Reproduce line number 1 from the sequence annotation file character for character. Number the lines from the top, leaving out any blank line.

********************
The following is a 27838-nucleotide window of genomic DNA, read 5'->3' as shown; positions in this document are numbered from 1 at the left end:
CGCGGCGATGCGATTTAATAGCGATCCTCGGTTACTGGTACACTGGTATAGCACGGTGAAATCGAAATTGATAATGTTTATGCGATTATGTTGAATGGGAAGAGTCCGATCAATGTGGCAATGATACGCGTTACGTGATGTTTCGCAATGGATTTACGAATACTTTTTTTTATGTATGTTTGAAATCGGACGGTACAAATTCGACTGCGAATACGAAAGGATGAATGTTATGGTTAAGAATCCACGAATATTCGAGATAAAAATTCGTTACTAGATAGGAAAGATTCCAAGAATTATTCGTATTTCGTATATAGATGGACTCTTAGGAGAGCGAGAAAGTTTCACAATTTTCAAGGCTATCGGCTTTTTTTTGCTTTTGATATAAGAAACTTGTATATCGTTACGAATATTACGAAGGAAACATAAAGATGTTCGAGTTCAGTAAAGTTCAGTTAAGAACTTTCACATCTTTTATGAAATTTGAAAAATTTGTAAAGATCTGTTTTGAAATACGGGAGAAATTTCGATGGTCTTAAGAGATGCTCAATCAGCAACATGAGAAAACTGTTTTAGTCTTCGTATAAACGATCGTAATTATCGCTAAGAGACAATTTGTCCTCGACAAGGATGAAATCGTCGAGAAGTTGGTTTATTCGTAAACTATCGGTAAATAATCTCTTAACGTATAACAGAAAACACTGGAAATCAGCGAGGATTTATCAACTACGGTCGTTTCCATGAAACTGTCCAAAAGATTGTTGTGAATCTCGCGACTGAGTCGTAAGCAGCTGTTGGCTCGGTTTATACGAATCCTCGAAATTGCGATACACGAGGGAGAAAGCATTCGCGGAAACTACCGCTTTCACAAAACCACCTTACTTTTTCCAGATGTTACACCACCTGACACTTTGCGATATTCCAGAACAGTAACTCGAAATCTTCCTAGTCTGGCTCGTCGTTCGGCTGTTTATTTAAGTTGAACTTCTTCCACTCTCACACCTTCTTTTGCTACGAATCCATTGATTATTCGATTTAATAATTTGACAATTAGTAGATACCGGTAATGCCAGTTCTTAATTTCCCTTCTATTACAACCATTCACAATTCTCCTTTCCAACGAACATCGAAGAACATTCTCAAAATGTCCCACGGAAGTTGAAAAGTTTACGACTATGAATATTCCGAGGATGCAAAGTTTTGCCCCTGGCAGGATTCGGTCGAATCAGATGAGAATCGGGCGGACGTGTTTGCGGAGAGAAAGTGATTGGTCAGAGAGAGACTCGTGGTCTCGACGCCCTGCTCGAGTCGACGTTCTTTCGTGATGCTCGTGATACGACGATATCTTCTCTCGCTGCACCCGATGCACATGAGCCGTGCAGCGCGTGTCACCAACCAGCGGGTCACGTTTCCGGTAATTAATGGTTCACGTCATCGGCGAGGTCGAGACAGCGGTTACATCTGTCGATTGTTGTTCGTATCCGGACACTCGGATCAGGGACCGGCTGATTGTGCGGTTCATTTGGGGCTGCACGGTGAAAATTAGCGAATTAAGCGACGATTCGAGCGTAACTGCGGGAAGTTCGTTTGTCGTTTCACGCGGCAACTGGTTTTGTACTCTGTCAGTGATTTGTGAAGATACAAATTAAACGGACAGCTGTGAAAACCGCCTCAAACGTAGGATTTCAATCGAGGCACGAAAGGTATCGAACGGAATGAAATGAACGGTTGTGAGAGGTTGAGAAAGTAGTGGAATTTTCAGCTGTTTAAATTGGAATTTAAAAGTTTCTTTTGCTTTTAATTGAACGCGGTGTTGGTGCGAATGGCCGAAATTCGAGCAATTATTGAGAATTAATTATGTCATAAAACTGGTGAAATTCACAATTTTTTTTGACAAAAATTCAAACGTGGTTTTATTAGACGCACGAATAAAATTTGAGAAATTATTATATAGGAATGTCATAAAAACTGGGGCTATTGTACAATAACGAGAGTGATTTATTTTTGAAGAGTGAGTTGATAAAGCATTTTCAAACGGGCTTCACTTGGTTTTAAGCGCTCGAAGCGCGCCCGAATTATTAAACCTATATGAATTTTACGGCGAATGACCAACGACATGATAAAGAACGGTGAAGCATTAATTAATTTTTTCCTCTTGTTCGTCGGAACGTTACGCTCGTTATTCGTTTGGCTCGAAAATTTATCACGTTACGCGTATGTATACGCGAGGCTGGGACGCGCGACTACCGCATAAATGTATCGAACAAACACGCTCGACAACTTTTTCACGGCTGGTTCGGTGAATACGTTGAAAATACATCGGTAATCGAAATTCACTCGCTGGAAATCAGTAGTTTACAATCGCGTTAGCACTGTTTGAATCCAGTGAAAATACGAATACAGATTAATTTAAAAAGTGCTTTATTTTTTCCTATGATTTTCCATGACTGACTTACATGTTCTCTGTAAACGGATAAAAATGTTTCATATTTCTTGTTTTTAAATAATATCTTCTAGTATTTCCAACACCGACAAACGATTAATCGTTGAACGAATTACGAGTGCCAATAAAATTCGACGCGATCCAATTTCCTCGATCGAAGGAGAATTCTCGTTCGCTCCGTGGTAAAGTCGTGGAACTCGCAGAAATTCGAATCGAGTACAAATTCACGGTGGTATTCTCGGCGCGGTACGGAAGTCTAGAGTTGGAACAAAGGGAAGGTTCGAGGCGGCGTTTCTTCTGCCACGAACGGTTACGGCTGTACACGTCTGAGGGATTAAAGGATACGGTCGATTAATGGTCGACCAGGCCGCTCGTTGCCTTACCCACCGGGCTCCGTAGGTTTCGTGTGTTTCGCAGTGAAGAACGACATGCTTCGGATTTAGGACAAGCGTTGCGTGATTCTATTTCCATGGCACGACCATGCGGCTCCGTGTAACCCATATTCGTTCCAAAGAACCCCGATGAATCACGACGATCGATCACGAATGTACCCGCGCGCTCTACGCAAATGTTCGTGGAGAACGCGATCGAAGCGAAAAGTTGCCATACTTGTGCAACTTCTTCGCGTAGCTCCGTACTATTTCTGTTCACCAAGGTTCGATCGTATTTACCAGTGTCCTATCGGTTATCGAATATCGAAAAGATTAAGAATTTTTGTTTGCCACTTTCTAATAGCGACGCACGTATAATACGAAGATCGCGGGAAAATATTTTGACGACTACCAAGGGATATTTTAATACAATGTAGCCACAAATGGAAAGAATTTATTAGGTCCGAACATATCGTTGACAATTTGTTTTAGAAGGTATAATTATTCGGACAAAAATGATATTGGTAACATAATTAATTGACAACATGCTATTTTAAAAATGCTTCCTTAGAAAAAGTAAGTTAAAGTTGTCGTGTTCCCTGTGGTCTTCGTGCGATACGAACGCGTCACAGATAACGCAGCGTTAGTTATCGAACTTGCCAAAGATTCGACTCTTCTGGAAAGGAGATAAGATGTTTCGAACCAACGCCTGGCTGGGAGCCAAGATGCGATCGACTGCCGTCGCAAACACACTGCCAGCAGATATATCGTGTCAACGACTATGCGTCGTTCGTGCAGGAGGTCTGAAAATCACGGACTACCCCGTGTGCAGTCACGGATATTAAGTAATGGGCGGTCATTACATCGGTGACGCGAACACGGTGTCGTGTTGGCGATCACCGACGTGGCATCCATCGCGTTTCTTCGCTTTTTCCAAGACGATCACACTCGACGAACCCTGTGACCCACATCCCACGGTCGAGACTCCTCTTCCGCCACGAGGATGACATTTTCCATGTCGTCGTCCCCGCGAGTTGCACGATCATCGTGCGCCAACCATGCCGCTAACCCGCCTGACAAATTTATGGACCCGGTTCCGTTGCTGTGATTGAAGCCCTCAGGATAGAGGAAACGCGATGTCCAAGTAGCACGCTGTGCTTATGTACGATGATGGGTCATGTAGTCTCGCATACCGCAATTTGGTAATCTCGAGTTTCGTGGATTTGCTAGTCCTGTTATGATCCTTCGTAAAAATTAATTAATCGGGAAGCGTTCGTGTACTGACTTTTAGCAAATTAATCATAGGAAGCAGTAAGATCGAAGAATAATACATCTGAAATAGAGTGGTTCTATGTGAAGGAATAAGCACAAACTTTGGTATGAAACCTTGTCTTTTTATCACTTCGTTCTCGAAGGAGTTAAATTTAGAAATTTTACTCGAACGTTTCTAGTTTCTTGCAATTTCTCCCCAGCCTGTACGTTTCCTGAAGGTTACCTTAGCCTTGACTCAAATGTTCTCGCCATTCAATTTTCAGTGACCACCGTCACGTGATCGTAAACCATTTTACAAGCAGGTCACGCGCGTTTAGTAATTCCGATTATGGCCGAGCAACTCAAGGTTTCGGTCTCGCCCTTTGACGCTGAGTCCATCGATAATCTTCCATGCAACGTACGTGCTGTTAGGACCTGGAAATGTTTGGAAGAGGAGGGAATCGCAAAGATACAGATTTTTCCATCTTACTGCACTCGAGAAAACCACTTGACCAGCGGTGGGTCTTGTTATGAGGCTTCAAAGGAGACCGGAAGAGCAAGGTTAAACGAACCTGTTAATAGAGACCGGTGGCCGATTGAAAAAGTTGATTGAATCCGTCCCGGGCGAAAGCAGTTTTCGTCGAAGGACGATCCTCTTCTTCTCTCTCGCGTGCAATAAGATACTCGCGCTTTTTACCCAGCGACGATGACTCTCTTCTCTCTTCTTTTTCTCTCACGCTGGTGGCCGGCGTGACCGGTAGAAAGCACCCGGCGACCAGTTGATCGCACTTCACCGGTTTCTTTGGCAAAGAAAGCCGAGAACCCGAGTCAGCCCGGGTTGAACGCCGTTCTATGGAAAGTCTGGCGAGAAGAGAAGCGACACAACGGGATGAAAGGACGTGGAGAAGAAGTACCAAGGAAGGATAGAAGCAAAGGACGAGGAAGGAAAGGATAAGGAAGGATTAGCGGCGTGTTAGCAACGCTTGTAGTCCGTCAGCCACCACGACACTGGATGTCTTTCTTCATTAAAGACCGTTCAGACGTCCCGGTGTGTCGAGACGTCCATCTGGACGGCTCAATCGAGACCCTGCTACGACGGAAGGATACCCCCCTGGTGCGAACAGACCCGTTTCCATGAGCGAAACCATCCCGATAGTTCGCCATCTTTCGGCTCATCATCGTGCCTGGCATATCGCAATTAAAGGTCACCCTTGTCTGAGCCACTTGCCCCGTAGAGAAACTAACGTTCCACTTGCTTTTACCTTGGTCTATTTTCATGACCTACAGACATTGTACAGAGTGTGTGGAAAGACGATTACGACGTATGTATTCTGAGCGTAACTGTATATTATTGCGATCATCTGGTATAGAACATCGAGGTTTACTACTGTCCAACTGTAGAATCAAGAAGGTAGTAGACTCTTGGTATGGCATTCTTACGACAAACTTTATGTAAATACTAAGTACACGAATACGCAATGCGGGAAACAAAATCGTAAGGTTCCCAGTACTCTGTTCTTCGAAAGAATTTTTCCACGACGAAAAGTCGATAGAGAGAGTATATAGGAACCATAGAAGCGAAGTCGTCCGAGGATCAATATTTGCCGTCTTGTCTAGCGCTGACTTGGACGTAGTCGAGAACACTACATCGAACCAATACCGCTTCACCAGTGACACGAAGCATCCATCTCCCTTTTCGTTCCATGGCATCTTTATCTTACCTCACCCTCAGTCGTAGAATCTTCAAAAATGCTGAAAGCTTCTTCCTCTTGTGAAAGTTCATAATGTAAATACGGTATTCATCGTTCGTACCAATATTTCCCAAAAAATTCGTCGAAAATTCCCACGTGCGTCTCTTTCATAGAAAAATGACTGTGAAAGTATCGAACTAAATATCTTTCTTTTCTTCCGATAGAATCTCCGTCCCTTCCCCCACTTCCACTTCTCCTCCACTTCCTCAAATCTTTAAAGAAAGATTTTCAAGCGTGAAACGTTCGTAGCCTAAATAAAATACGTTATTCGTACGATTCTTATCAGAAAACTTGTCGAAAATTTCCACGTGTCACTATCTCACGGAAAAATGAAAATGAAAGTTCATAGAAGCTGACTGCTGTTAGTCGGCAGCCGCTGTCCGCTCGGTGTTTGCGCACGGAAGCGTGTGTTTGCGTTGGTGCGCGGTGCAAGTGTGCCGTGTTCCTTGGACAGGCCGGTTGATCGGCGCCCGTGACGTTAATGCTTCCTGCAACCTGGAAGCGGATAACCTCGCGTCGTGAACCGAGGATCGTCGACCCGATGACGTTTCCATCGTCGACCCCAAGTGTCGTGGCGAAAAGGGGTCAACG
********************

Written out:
The following is a 27838-nucleotide window of genomic DNA, read 5'->3' as shown; positions in this document are numbered from 1 at the left end: